My Classroom Economy – a Financial Literacy Program from Vanguard
Have you ever wished that schools in the US would provide more in the way of personal finance education? Some school districts do require financial literacy classes, but they typically don’t occur until high school. What’s more, many of the teachers don’t feel qualified to teach personal finance. If only there was a better way!
Rafe Esquith, a fifth-grader teacher since 1984 may have found one. In his class, he created what is called a classroom economy to help teach his students, he says “to value and take care of property and to plan ahead and earn the things they want. With luck they’ll go on to use these economic skills for the rest of their lives.”
Based on his book There Are No Shortcuts, and a partnership with him, Vanguard employee volunteers put together a classroom economy program available free to any US teacher. A Vanguard employee’s son happened to attend a class with a teacher that had adopted Esquith’s classroom economy idea. The employee raised the idea up at Vanguard and it became an employee volunteer effort.
The programs and materials were classroom tested using a pilot program during the 2011-2012 school year.
The classroom economy programs.
Each program comes complete with a program guide and the materials required to execute it. Program guides are currently available on the My Classroom Economy website for grades Kindergarten through 12, with some of the years combined (such as grades 9 – 10 and grades 11 -12).
Each guide includes sections on core learning objectives (many of which are based on the JumpStart Coalition for Personal Financial Literacy – National Standards).
The programs build on each other at each grade level, keeping the same overall ‘economy’ but adding complexity to it as the child progresses through the grades.
Each level includes assigning jobs to each student, rewarding them for completing the jobs and offering bonus rewards for other performance.
The kids dabble in real estate by renting (or ‘owning’) their desks and have a payday once a month. They keep their payday money in the classroom ‘bank’ account and are required to log additions and withdrawals to that account. If the students save their money, they can buy things at the classroom auction (conducted by the teacher) with the ‘funds’ in their accounts.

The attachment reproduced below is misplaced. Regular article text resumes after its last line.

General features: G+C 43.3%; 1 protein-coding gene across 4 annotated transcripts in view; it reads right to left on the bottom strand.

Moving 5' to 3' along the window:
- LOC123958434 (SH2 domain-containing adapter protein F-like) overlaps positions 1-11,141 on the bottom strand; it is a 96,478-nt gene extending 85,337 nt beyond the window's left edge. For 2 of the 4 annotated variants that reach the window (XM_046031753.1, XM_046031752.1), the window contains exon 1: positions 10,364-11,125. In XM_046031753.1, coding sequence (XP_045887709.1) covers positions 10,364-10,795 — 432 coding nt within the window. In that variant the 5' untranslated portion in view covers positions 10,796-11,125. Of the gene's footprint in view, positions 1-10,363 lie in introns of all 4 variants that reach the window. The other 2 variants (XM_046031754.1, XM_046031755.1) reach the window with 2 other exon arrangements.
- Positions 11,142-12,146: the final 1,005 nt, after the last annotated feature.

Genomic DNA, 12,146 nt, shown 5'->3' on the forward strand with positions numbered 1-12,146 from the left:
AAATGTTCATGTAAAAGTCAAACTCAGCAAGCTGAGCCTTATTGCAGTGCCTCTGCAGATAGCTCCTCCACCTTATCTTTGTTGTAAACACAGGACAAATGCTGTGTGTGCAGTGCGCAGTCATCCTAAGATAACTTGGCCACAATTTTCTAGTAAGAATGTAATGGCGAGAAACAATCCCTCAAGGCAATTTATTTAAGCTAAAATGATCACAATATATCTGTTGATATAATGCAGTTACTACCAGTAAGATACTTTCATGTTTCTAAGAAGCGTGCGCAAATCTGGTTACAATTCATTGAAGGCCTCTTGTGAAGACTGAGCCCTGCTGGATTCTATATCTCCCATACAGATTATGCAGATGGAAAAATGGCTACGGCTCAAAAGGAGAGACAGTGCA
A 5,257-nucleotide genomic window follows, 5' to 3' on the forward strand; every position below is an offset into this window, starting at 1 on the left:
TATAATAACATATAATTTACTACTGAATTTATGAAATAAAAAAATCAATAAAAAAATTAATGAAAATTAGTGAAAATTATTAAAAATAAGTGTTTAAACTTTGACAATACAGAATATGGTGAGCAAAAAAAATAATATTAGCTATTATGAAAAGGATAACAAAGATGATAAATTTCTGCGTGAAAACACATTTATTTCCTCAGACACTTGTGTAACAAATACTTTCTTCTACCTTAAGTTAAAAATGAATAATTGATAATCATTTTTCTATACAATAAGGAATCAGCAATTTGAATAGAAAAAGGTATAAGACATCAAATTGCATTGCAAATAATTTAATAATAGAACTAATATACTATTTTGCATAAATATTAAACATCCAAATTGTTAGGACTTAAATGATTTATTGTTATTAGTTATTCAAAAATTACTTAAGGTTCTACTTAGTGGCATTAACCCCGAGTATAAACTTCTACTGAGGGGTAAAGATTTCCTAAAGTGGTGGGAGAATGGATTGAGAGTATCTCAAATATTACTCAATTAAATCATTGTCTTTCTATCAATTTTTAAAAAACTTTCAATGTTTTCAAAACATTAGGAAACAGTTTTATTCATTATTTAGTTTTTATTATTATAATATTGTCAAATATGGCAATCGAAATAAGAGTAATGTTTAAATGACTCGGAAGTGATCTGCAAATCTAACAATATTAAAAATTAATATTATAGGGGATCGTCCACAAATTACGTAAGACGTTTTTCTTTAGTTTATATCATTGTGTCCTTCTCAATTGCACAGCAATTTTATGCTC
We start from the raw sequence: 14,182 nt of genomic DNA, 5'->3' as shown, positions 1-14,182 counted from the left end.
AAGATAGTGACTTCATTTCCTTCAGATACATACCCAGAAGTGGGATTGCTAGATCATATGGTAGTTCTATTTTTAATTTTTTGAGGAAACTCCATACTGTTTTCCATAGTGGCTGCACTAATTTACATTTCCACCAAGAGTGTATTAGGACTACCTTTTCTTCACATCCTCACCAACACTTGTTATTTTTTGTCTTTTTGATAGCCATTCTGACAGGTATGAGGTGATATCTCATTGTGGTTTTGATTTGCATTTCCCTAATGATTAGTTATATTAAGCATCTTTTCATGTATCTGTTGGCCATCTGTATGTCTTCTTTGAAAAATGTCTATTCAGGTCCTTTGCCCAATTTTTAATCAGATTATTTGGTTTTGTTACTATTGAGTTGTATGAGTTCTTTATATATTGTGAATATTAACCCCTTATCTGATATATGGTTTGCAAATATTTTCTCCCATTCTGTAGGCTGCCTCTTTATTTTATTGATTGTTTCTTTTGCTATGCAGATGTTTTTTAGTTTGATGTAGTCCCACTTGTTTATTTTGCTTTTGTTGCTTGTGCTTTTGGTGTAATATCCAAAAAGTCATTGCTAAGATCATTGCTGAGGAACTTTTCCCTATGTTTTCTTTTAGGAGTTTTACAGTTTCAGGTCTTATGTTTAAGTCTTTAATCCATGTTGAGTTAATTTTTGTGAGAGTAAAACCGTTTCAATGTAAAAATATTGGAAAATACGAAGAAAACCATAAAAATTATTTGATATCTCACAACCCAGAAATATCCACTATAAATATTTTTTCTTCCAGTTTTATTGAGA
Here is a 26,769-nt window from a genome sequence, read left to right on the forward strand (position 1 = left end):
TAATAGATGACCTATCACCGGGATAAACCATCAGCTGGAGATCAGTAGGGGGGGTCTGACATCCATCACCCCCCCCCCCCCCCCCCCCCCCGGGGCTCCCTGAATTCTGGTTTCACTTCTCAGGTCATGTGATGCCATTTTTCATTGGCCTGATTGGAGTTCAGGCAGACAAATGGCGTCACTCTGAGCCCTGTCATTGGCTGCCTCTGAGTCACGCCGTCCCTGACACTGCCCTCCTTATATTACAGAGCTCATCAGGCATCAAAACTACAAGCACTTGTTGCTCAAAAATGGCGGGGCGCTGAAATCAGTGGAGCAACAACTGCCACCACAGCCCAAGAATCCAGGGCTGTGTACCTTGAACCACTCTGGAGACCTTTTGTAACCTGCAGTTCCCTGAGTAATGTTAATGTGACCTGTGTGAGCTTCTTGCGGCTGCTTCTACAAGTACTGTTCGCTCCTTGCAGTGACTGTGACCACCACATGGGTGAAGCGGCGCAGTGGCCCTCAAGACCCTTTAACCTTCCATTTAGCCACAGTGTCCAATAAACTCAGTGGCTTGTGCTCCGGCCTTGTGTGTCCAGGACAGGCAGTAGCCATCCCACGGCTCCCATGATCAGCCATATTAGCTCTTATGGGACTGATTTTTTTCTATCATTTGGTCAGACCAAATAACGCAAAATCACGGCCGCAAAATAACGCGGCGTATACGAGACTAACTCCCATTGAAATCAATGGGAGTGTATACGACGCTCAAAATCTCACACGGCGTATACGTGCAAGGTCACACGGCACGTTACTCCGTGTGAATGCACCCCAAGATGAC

In higher grade levels, students are given the opportunity to purchase insurance, investments and start their own businesses. They also must fill out job applications and interview for classroom jobs at the higher grade levels, instead of just being assigned to them. An auditor reviews each student’s banking log for accuracy.
At each grade level, the student must pay bills (such as rent for their desk or a randomly generated electric bill amount and even taxes!). In addition, students may be ‘fined’ for breaking rules.
At lower grade levels, the jobs are simple and few. Jobs are designed so that students can do them independently without teacher intervention – after a few practice runs.
Sample lower grade level jobs include line leader, money collector and distributor, attendance taker and messenger.
At the junior/senior grade levels, jobs become closer to real world jobs. Examples include web master – to build and maintain the class website; economist – to monitor spending habits of the class and report to the teacher; insurance agent – to sell and handle accounts sold and etc.
Teachers can modify the program to suit classroom conditions.
Teachers have a great deal of freedom in the jobs that they can create and assign to students, in the bonus jobs that are available and in the choice of how much or little of the program to do. Teachers can let some of the jobs be businesses that the kids set up and run – and Vanguard volunteers have provided details even for that – down to a form to use for a business license application.
It seems to me that the program would work best if all teachers in all grade levels in the same school would utilize it in similar fashions. However, it would be beneficial if kids were exposed to it just for one school year!
Check out the My Classroom Economy site and let me know what you think. But don’t just let me know, if you think it will work for your child’s (or grandchild’s) classroom, get the information to the teachers and administrator’s at their school and encourage them to make use of it!
I have not and will not receive any compensation in any form for this review.